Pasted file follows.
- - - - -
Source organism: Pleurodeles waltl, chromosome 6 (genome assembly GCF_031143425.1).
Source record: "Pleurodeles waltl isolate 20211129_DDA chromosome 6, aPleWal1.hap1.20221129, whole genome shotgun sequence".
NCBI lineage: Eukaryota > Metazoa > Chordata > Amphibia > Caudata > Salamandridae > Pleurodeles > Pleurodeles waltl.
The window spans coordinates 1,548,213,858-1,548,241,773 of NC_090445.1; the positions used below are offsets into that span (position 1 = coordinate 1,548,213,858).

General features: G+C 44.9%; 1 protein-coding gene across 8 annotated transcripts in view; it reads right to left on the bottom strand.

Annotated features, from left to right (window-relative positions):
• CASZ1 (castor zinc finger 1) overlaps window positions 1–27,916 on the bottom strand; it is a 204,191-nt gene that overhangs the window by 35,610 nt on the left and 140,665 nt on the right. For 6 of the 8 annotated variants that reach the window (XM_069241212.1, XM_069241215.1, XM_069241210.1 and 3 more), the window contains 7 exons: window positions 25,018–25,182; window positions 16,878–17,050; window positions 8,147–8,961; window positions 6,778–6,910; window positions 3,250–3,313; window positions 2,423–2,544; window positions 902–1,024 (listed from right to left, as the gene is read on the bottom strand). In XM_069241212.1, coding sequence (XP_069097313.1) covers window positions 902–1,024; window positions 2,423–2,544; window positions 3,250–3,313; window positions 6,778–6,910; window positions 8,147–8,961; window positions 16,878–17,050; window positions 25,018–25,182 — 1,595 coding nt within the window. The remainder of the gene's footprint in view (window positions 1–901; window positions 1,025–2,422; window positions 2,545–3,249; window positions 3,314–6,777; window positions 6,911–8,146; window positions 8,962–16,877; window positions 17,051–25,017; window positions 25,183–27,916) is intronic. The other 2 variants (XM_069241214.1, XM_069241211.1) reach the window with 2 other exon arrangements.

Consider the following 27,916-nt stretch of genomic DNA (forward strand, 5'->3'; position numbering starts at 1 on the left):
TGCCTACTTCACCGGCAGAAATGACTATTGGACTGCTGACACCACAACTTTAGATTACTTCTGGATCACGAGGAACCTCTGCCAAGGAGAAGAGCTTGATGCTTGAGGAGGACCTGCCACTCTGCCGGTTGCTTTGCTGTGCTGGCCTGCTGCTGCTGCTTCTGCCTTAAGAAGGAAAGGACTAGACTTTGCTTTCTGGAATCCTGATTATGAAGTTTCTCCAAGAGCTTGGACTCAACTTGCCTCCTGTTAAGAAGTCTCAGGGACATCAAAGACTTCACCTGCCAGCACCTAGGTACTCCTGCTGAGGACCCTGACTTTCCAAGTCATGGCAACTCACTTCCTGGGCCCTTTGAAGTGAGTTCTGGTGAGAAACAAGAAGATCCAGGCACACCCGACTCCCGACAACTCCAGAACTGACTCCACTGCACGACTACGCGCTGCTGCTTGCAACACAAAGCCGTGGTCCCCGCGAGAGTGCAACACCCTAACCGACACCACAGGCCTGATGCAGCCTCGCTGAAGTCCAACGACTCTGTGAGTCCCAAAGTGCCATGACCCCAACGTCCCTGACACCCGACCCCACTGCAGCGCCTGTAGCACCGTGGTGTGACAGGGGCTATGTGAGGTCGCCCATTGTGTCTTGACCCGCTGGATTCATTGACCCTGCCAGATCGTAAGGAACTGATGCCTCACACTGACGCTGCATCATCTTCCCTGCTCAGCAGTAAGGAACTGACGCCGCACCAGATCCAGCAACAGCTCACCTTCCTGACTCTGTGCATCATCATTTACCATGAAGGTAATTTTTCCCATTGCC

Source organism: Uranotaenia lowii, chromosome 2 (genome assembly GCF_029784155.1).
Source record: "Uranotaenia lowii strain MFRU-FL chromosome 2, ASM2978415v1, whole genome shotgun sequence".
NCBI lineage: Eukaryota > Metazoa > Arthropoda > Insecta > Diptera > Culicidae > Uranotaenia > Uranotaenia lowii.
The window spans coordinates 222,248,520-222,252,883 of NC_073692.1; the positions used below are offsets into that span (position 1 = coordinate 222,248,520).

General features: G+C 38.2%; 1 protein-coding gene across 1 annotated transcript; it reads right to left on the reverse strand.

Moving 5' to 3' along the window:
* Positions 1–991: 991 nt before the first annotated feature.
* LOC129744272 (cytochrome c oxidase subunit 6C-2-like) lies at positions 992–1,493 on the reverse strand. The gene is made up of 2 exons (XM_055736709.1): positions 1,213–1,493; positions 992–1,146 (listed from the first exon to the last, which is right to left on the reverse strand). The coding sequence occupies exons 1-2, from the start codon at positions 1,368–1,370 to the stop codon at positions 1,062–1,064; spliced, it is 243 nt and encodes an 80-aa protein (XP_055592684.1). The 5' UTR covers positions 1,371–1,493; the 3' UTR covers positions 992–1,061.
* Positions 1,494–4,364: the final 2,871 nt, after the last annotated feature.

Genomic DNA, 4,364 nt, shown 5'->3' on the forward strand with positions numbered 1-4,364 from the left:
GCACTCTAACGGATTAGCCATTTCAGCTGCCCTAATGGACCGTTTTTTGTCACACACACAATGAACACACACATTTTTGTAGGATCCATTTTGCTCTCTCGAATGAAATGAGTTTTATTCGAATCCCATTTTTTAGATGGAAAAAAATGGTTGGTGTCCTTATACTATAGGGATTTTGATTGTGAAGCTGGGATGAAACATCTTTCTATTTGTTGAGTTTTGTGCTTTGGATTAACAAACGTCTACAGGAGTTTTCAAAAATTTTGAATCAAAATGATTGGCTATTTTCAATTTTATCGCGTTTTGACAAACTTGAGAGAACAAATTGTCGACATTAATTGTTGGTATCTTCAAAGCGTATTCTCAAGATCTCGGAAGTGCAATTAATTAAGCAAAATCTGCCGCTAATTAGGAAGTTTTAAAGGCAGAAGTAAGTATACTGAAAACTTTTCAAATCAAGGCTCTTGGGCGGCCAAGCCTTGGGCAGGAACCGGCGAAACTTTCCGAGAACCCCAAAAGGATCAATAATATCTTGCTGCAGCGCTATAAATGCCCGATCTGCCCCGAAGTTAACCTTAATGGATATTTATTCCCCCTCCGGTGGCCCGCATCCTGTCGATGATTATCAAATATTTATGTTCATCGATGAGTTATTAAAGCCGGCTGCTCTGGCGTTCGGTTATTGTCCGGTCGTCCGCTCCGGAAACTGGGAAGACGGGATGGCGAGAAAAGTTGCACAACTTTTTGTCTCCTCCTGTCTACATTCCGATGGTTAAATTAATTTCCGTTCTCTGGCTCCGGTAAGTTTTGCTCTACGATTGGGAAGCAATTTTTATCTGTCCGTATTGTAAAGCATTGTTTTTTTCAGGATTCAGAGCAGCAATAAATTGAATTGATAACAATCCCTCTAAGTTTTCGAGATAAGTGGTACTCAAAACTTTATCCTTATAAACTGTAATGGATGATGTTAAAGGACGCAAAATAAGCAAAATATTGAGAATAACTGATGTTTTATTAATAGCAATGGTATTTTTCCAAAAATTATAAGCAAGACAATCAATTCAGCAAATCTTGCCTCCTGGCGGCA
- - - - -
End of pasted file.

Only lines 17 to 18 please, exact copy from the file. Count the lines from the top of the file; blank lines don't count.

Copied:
* LOC129744272 (cytochrome c oxidase subunit 6C-2-like) lies at positions 992–1,493 on the reverse strand. The gene is made up of 2 exons (XM_055736709.1): positions 1,213–1,493; positions 992–1,146 (listed from the first exon to the last, which is right to left on the reverse strand). The coding sequence occupies exons 1-2, from the start codon at positions 1,368–1,370 to the stop codon at positions 1,062–1,064; spliced, it is 243 nt and encodes an 80-aa protein (XP_055592684.1). The 5' UTR covers positions 1,371–1,493; the 3' UTR covers positions 992–1,061.
* Positions 1,494–4,364: the final 2,871 nt, after the last annotated feature.